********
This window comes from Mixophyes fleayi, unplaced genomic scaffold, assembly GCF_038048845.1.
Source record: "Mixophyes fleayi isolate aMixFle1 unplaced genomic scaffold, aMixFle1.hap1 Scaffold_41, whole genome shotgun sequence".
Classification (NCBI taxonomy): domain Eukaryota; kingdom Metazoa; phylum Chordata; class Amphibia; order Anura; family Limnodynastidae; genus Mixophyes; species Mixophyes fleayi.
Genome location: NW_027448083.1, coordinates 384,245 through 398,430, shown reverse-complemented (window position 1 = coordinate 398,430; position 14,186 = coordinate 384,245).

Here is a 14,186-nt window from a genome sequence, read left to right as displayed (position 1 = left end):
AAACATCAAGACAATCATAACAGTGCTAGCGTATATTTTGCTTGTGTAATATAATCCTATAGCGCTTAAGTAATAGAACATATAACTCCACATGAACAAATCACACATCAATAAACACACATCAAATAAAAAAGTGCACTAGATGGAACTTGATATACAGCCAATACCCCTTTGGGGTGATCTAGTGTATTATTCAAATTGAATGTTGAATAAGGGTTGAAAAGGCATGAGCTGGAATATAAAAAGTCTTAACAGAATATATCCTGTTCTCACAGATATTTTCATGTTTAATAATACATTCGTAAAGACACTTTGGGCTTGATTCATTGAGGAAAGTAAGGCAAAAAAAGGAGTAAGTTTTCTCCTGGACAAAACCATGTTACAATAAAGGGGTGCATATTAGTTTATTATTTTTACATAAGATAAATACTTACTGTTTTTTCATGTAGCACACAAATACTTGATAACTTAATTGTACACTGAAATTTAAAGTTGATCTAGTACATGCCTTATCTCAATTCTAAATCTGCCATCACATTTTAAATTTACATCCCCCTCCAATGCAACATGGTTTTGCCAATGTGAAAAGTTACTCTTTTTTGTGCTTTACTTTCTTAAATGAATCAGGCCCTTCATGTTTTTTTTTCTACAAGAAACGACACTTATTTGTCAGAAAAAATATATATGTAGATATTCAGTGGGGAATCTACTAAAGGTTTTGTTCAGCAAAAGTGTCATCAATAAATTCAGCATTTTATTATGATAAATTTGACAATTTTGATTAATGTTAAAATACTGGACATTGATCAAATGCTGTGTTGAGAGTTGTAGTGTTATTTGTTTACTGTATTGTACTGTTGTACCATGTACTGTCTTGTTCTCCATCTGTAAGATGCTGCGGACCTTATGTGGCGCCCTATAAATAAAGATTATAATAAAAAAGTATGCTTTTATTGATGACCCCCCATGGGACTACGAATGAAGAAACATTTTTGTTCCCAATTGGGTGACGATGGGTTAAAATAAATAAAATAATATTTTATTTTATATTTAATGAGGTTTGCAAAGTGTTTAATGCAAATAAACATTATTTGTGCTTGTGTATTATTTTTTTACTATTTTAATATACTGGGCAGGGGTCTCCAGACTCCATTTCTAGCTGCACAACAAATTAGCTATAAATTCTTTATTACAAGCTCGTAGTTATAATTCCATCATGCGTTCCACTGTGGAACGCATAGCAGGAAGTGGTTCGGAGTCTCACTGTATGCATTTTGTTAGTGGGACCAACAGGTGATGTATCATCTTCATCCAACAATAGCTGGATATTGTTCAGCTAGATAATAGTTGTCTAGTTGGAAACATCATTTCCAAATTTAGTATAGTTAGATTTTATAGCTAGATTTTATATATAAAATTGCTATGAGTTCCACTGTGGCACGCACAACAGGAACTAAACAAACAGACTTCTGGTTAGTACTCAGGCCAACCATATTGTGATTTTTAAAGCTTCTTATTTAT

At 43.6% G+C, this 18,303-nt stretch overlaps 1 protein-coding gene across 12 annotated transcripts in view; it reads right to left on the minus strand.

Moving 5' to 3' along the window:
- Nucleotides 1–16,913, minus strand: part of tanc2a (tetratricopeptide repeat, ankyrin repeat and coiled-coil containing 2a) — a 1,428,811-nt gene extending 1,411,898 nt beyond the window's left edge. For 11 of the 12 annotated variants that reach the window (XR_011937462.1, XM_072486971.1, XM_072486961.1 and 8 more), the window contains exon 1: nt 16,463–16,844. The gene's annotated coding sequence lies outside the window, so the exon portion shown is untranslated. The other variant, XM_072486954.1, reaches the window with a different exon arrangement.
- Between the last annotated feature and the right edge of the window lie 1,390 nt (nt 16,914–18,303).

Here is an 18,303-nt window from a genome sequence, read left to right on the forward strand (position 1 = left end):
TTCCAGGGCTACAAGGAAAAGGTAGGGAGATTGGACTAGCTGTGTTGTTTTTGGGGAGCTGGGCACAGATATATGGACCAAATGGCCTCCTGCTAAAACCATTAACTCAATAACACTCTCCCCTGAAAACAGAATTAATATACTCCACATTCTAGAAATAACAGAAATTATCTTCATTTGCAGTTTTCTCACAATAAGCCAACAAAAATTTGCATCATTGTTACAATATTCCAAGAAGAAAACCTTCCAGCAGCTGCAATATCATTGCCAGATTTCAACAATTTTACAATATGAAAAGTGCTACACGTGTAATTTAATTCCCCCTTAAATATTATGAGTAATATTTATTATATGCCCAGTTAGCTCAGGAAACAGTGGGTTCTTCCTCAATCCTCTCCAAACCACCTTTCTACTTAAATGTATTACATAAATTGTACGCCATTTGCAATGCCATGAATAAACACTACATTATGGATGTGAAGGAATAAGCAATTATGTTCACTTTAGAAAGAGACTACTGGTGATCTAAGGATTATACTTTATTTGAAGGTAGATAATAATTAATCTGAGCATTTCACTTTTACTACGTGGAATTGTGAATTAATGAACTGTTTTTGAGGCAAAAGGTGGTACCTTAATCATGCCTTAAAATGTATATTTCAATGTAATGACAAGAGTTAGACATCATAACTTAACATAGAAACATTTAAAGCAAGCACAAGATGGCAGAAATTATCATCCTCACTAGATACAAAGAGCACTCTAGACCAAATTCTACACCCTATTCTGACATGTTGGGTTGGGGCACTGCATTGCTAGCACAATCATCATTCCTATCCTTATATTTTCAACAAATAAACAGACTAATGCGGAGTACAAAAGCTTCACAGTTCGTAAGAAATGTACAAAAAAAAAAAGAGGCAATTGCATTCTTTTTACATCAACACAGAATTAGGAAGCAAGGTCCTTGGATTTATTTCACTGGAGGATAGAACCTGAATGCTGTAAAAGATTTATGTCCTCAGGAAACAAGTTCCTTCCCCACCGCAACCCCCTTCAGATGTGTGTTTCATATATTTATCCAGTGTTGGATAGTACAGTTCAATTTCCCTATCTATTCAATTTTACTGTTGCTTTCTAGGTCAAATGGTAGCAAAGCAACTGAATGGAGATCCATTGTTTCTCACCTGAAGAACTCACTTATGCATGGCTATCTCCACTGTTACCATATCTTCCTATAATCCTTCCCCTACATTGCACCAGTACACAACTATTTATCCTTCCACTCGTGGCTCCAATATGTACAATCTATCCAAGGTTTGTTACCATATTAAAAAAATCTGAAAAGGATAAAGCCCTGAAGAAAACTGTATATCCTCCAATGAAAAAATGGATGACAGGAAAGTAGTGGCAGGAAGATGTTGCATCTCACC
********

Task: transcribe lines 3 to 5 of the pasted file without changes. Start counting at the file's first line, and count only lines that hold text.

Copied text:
Classification (NCBI taxonomy): domain Eukaryota; kingdom Metazoa; phylum Chordata; class Amphibia; order Anura; family Limnodynastidae; genus Mixophyes; species Mixophyes fleayi.
Genome location: NW_027448083.1, coordinates 384,245 through 398,430, shown reverse-complemented (window position 1 = coordinate 398,430; position 14,186 = coordinate 384,245).

Here is a 14,186-nt window from a genome sequence, read left to right as displayed (position 1 = left end):